Know the wrong reasons you reach for food, and learn how to change your lifestyle for good.
How many Hollywood movies feature the girl that was just dumped crying into a pint of Ben and Jerry’s? It might seem like eating for all of the wrong reasons is programmed into your DNA, but experts say that once you ID why you’re reaching for that extra serving or unhealthy snack, it’s easy to fix.
“Overeating is a direct result of our modern lives, for which our ancient bodies are entirely unfit,” says The Diabetes Cure author Dr. Alexa Fleckenstein. A food pyramid based on white starches and dairy isn’t a good model for health, she adds.
So why do we overeat?
Julie M. Simon, psychotherapist, life coach, and author of The Emotional Eater’s Repair Manual, has worked with imbalanced eaters and overeaters for 25 years, helping them to heal their relationships with themselves, their bodies, and food. She also works to help her clients stop dieting so they can lose excess weight and keep it off.
Simon’s found these reasons to be the top reasons people overeat:
• To tranquilize and dull emotions that are difficult to cope with, such as anxiety, anger, sadness, loneliness, hopelessness, shame, frustration, and even happiness and joy.
• For soothing, comfort, pleasure, escape, fulfillment, and excitement.
• To silence negative, critical, self-defeating thoughts and quiet the mind.
• For stress relief.
• To distract from feeling states like being overwhelmed, agitated, bored, and apathetic.
• To reward.
• To punish.
• To procrastinate.
• To rebel against someone or something.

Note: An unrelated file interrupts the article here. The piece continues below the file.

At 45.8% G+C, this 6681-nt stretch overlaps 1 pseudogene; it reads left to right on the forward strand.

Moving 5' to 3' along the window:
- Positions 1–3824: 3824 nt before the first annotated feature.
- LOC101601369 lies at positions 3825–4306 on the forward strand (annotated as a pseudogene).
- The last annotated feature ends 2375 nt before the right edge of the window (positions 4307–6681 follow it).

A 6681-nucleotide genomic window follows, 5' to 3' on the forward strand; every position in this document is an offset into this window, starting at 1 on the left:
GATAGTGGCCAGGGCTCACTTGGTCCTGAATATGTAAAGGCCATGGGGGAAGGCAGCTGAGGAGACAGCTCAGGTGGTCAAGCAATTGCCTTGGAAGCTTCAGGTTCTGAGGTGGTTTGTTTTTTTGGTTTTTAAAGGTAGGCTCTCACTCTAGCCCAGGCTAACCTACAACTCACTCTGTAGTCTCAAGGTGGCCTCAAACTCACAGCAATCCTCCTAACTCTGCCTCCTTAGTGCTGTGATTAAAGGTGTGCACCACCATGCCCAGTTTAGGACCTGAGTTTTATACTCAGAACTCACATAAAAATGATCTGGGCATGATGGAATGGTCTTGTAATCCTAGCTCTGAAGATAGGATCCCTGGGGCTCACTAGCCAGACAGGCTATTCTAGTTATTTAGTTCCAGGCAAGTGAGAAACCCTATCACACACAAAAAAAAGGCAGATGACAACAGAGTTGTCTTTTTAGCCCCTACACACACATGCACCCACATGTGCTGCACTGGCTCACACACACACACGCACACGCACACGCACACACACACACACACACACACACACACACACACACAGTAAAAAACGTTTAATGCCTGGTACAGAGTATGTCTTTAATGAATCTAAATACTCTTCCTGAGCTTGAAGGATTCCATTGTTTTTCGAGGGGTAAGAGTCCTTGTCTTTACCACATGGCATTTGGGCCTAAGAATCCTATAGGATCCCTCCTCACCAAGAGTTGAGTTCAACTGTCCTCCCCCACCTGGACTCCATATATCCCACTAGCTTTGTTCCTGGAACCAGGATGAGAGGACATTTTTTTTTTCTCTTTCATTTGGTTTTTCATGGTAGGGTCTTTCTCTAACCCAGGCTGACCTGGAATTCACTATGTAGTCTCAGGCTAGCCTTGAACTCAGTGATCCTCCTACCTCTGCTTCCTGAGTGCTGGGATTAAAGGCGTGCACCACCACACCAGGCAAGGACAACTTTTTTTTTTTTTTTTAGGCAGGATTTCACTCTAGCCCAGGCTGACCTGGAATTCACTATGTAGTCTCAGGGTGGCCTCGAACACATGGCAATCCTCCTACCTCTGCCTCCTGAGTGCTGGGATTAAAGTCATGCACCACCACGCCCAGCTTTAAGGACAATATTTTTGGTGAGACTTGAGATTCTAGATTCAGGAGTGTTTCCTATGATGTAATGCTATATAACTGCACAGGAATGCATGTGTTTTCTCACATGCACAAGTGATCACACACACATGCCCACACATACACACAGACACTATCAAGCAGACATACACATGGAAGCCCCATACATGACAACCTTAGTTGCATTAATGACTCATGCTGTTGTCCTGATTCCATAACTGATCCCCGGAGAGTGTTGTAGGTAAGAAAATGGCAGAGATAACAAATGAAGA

• Because they feel deprived in life.
• Because feeling full makes them feel safe.
• Because their life lacks purpose, meaning, passion, and inspiration.
• To ward off sexual attention.
So what is an overeater or imbalanced eater supposed to do? “The root cause of overeating or imbalanced eating is a disconnection from your mind, body, and spirit signals,” Simon says. This includes mind signals (emotions and thoughts), such as boredom, and self-defeating thinking like “I’ll never get this work done on time,” she notes. (To help combat emotional eating, tap into the power of writing what you eat.)
“[It could also be] physical signals like fatigue or fullness and spiritual signals like inspiration or low motivation,” she adds. “The resolution of emotional eating begins with what I call self-connection. Going inside and checking in with your internal world of emotions, needs, and thoughts.”
Simon has developed a very simple way she helps her clients retrain their minds to not eat for the wrong reasons. Basically, she asks them to stop and ask how they are truly feeling in the moment, figure out what they really need, and use their inner nurturer voice to comfort their feelings and address their true needs. “It’s also good to practice some mind-quieting techniques in those 10- to 15-minute pauses. We’re much less likely to do damage if we are calm,” Simon says.
For an exercise in ending overating, try asking yourself these 5 hunger questions before you reach for another snack.